Avatar photo

By Kekeletso Nakeli

Columnist


A nation united through sport, not politics

The Springboks' World Cup win highlights the power of sport to unite a nation.


The Springboks have again won the World Cup and the country celebrated with the Bokke. I will admit that I do not understand the sport but, like most people, it may not be the sport that was being supported but rather the nation being brought together by sport – yet again. It was on the field that South Africans again sang the national anthem with pride. Once again, it was at the end that the political elite rose to the occasion, when the hard work of uniting the country was done outside of political office. If there is anything I…

Subscribe to continue reading this article
and support trusted South African journalism

Access PREMIUM news, competitions
and exclusive benefits

SUBSCRIBE
Already a member? SIGN IN HERE

The Springboks have again won the World Cup and the country celebrated with the Bokke.

I will admit that I do not understand the sport but, like most people, it may not be the sport that was being supported but rather the nation being brought together by sport – yet again. It was on the field that South Africans again sang the national anthem with pride.

Once again, it was at the end that the political elite rose to the occasion, when the hard work of uniting the country was done outside of political office.

If there is anything I can take away from the Rugby World Cup, it is that hard work leads to dreams being fulfilled.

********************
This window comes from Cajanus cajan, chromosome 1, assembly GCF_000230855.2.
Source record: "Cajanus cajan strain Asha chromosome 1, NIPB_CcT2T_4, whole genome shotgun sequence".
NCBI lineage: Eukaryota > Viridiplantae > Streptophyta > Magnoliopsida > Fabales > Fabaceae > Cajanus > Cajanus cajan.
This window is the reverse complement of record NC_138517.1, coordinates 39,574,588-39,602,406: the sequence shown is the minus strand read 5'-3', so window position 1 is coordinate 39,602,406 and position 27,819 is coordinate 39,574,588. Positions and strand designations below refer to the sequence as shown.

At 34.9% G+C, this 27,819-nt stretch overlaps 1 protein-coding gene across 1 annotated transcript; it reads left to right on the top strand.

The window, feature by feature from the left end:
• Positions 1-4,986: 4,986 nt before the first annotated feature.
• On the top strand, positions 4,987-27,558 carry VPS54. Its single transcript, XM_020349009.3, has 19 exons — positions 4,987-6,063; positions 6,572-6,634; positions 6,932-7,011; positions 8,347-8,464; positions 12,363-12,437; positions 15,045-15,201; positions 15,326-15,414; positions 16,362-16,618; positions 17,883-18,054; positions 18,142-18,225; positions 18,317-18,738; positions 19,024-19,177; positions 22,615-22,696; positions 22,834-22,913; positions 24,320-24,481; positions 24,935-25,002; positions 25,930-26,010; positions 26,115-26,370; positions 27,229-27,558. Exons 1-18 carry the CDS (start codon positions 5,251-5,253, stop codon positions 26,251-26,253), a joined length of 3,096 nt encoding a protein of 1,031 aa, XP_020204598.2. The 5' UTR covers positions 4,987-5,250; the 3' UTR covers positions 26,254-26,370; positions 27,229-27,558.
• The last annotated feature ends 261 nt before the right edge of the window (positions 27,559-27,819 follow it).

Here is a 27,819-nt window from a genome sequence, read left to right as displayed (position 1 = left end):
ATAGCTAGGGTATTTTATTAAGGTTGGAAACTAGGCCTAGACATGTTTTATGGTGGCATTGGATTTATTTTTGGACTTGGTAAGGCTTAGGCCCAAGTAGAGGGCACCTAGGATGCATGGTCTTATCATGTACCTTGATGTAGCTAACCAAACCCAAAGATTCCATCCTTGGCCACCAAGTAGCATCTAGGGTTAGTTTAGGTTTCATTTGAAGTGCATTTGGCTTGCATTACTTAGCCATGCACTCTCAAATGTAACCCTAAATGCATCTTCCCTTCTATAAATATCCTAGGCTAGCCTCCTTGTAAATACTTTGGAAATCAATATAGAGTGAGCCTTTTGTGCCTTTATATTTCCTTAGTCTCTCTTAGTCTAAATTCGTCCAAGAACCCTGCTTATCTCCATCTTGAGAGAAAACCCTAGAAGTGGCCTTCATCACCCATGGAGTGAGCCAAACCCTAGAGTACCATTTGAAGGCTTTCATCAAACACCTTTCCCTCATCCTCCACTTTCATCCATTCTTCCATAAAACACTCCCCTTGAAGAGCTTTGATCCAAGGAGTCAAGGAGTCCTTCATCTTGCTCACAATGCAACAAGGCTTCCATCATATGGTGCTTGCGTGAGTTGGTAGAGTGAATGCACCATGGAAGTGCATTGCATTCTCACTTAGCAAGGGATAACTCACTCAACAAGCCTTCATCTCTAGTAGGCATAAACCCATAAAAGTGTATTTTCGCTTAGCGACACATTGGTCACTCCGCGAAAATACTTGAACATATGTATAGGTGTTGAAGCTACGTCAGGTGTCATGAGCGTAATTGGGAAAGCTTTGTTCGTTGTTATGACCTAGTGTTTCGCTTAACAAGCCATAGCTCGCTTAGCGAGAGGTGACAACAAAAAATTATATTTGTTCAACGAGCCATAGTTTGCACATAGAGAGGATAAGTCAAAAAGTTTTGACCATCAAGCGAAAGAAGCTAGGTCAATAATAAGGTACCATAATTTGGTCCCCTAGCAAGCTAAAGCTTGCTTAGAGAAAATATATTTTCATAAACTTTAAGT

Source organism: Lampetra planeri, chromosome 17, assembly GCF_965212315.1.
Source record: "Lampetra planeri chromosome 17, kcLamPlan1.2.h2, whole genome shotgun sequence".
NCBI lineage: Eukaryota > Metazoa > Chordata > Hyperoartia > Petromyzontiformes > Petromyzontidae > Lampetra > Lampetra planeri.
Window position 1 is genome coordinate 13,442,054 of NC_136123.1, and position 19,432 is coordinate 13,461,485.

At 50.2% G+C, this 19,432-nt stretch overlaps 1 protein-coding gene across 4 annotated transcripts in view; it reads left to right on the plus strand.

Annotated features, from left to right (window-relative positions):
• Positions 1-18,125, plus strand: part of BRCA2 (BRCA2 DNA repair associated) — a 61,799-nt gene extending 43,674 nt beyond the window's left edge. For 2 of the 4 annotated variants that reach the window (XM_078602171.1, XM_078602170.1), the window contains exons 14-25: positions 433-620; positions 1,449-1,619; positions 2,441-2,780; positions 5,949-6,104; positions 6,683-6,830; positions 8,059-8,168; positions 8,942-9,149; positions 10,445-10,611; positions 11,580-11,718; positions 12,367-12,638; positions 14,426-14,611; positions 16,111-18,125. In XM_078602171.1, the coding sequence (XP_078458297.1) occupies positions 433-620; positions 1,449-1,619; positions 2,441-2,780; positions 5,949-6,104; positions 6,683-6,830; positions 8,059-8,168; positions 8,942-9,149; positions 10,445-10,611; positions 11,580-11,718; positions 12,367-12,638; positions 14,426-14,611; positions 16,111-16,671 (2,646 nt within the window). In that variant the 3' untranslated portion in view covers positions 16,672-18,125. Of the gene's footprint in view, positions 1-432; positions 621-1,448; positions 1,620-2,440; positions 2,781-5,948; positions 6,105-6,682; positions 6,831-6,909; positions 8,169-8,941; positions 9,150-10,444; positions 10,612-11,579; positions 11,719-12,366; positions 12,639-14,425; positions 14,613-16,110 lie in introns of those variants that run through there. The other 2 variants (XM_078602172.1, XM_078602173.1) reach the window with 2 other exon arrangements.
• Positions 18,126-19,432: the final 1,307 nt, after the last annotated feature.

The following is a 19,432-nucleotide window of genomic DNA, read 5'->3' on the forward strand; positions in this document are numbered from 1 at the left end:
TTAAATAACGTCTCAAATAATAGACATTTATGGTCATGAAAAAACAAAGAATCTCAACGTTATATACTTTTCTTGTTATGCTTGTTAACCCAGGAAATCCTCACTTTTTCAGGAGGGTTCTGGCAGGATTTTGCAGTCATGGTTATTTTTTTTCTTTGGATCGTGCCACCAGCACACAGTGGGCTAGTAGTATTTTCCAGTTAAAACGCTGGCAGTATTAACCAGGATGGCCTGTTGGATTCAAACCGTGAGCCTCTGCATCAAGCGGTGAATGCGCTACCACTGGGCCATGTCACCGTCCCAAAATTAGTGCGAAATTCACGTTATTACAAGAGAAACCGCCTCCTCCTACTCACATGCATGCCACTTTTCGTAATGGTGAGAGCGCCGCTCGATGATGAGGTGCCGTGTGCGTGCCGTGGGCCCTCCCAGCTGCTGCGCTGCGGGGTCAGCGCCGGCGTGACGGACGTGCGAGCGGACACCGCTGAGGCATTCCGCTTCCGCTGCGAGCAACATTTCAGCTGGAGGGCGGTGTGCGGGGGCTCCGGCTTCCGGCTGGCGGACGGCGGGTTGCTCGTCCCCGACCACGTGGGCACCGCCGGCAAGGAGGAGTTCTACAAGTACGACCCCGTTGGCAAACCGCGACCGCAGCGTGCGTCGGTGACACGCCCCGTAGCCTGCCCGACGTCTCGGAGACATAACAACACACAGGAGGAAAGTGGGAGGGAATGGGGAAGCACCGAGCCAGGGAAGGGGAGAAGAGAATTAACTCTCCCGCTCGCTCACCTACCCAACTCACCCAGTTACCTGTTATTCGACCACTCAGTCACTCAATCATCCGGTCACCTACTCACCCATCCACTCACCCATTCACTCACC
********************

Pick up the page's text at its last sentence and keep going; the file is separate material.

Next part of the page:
ALSO READ: Springboks’ glory overshadows Ramaphosa’s political maneuvering

It also teaches that the dreams of a child, specifically for my heart, that of a black child, are possible, attainable and what a sight it is when they are met.

Glass ceilings have for years been a barrier for us. We were taught that the immediate goal is to get an education and with that education, we must get a job that is guaranteed to put food on the table.

In the squalor of poverty, we are not encouraged to dream and find callings – we are told to go out there and make ourselves employable.

From the non-black perspective, I can understand how exhausting it is for people to have to keep apologising for a place and time, actions and words spoken that they had no control over and were not active participants in.

ALSO READ: President declares public holiday: Was it worth the 30-minute speech?

Some children, because of their interactions in schools, genuinely do not see colour, but they are constantly reminded of it because they have to defend a piece of history that, by virtue of pigmentation, affects them.

Our country is divided and it is the sportspeople who keep uniting it, almost every time.

On the ground, ordinary men and women seem to be struggling to do so and politicians have clearly failed because they have relied on papers drawn up as laws to do the actual work of building a cohesive country that is not defined by colour; to literally have the men and women see that the common goal should be a working nation for us all.

Once again, the Bokke united the nation. The political elite will once again resurface at another World Cup to remind us of the importance of unity, because, clearly, they depend on sportspeople to do the work that they are paid for.

ALSO READ: Springboks arrive home to heroes’ welcome from thousands of fans

Read more on these topics

boks politics

Access premium news and stories

Access to the top content, vouchers and other member only benefits